The Many Faces of Cameron

Mike Cameron's offseason has been a rollercoaster of self-perpetuated drama and has throbbed like a nagging toothache in the back of the mouth of the Mets rightfield plans all during this offseason and Spring Training.

First, Cryin' Mike's role was that of the magnaminous team player volunteering to shift from his normal spot in centerfield to rightfield should the Mets (winkwink) somehow happen to land Carlos Beltran as a free agent.

Shortly thereafter, Cameron revealed that he'd had surgery to repair damaged cartilage in his left wrist, elevating the urgency of signing a centerfielder, at least temporarily, who might be available on opening day.

Then, to everyone's disbelief, but most especially Mike Cameron's, the Mets managed to sign Carlos Beltran as their new centerfielding superstar and suddenly Mike Cameron, injured wrist and bruised ego, was no longer quite so magnaminous and especially queasy about the idea of moving from centerfield to rightfield. I've always played centerfield" he sniffed indignantly, indicating through third parties that he wanted out in a trade to a team where he could feel the love for his centerfield play and not have to carry Carlos Beltran's glove every inning.

So in the case of Cryin Mike, it appeared that ego had triumphed over team. Mike Cameron, the victim. Mike Cameron, for the team, so long as he came first. Hmmm. What an odd conundrum.

Since then, everything's been on hold. The rumour mill has been busy with Mike Cameron trade scenarios to the A's, Rangers, Orioles, Tigers, etc., all with the Mets never really getting much in return. Suddenly we began to realise that Mike Cameron might have been overvalued all along. Funny, it seems an oft-injured 32 year old centerfielder with a dodgy wrist who hit .231 last season with 143 strikeouts isn't in as much demand as one might have imagined. In fact, when it comes right down to it, why would the Mets even want a 32 year old malcontent with a dodgy wrist making a positional move for the first time in his career who hit .231 last season with (hey, did you hear this??!) 143 strikeouts?

Now, after all this posturing and wishful thinking, it appears Cameron doesn't want to be traded after all.

In fact, he's happy to stay with the Mets and play rightfield.

Awww, isn't this a happy ending if you've ever seen one?

So he instructed his agent, Mike Nicotera, to call team brass and tell them he wants to stay. Nicotera did just that in a conversation with assistant general manager Jim Duquette on Tuesday.

"I think he was very pleased to hear what we had to say," Nicotera said. "I think this is something the club hoped would happen."

Not only that, but it appears Darryl Strawberry of all people, has helped convince Cryin' Mike Cameron to stay with the Mets.

Cameron said that Darryl Strawberry, who is in camp this week as a special instructor, was one of several people who persuaded him to accept his move to right field and not demand a trade. "I'm not going to say he influenced me or didn't influence me," Cameron said very revealingly, "but he did talk to me the other day on the field." Strawberry said, "Sometimes you have to sacrifice to win."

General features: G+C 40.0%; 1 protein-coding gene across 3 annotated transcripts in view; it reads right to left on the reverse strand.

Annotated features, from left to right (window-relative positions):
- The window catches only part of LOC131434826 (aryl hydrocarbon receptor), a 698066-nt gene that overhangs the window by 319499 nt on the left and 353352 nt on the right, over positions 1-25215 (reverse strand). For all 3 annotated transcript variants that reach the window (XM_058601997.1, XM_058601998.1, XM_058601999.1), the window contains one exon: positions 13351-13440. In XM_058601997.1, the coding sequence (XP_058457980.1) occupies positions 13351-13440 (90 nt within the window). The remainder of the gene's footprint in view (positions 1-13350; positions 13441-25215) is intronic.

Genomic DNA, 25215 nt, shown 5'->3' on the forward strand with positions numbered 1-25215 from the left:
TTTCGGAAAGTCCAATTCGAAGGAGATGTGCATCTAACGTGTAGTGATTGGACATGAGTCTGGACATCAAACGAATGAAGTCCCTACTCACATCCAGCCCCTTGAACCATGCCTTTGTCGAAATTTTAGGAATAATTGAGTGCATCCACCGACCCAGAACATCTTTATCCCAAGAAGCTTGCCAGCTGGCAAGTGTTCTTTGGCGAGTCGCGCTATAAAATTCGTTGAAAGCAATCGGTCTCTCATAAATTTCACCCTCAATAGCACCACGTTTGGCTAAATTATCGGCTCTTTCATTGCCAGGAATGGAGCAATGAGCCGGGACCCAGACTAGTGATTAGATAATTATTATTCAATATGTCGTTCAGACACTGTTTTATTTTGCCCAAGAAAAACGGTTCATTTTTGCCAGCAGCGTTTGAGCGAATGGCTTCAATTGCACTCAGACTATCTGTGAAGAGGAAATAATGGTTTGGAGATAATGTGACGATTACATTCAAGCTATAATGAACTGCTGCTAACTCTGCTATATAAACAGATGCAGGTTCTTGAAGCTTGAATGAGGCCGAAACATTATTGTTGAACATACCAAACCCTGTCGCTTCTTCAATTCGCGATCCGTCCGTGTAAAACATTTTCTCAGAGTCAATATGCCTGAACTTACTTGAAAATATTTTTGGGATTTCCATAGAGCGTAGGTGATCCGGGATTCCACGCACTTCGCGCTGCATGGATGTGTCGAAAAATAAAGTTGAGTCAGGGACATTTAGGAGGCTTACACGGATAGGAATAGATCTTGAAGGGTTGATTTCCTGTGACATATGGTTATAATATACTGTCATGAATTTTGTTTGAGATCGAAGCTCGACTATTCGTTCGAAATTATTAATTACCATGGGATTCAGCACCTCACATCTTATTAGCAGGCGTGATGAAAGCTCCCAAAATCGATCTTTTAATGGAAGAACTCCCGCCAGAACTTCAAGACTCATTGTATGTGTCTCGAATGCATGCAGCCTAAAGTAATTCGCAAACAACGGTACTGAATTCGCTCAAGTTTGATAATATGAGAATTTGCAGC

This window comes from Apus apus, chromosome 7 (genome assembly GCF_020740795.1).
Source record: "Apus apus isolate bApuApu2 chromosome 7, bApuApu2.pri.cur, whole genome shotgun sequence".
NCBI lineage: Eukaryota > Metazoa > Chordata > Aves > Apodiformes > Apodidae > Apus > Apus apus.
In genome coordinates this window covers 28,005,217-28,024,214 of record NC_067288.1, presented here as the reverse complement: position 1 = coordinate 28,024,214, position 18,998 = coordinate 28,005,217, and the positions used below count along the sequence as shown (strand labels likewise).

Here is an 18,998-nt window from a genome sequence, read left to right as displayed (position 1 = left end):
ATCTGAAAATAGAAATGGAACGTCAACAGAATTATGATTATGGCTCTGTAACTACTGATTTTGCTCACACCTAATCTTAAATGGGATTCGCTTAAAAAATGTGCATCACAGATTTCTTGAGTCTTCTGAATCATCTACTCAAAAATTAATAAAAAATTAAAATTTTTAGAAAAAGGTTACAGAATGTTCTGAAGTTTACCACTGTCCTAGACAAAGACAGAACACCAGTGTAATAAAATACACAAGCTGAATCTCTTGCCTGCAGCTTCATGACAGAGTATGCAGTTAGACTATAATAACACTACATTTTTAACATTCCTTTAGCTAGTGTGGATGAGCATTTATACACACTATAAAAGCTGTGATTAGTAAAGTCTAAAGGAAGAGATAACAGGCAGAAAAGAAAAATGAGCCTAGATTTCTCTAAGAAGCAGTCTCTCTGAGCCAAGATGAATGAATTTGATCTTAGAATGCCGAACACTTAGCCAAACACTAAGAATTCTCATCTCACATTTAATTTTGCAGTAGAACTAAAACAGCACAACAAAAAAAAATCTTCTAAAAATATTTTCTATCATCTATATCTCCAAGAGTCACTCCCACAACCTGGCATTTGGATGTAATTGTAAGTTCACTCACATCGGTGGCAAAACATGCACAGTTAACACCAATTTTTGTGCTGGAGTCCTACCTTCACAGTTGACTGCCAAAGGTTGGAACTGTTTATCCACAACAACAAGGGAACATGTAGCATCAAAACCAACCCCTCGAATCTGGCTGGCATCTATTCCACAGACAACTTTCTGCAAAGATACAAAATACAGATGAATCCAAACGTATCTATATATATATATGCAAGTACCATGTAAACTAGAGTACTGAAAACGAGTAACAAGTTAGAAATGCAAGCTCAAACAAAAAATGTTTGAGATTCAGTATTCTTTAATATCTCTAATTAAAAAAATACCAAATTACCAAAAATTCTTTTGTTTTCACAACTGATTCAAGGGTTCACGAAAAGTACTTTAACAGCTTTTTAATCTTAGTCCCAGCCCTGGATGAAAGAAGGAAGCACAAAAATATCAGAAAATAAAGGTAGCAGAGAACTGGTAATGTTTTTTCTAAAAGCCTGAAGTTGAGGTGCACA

This is priceless, perhaps the best quote of Spring Training: Darryl Strawberry, former crackhead extraordinaire dispensing advice on how to sacrifice to win. Or was that, how to sacrifice your family for your coke habit?

As the Wolf once aptly noted in Pulp Fiction, "Well, let's not start sucking each other's dicks just yet."

I'm certainly not going to perform any celebratory dances in honour of Cryin Mike doing the right thing after several months of wrestling with his ego. Even if he'd moved over to rightfield quietly, the bigger issue is still that Mike Cameron isn't necessarily how you'd like to fill out your starting eight lineup card every day.

As previously noted, this is a guy coming off wrist surgery which means, even if he IS ready by opening day or the first few weeks thereafter, he's going to be on a learning curve of several months hoping his wrist is appropriately strengthened. Not only that, but he'll be learning a new position to boot.

Now when considering this guy hit just .231 and struck out 143 times last season when he was playing his natural position and NOT coming off wrist surgery, you've got to be compelled to wonder what his numbers might look like this season and do we even want them?

Ok, so he hit 30 homers. He's not meant to be a power hitter and if he's hitting .231 or worse whilst he does it, what difference does it really make in the end? A little oomph at the bottom of the lineup?

As a gold glove centerfielder with speed, Mike Cameron made us quasi-excited last offseason when we'd signed him. Now, as a rightfielder with a bad wrist and a bad attitude, why is Omar so keen on keeping him?


Pitching coach Rick Peterson decided last summer Trachsel needed a "keep 'em honest" slider to complement his split, fastball and changeup. Trachsel didn't disagree, but he had been unable to develop one over the years.

Peterson showed him one thrown with greater pressure on the middle finger than the index finger, and Trachsel found he could throw it. "It's worked in the bullpen," Trachsel said with a smile.

This has feel-good 15 game winner written all over it.

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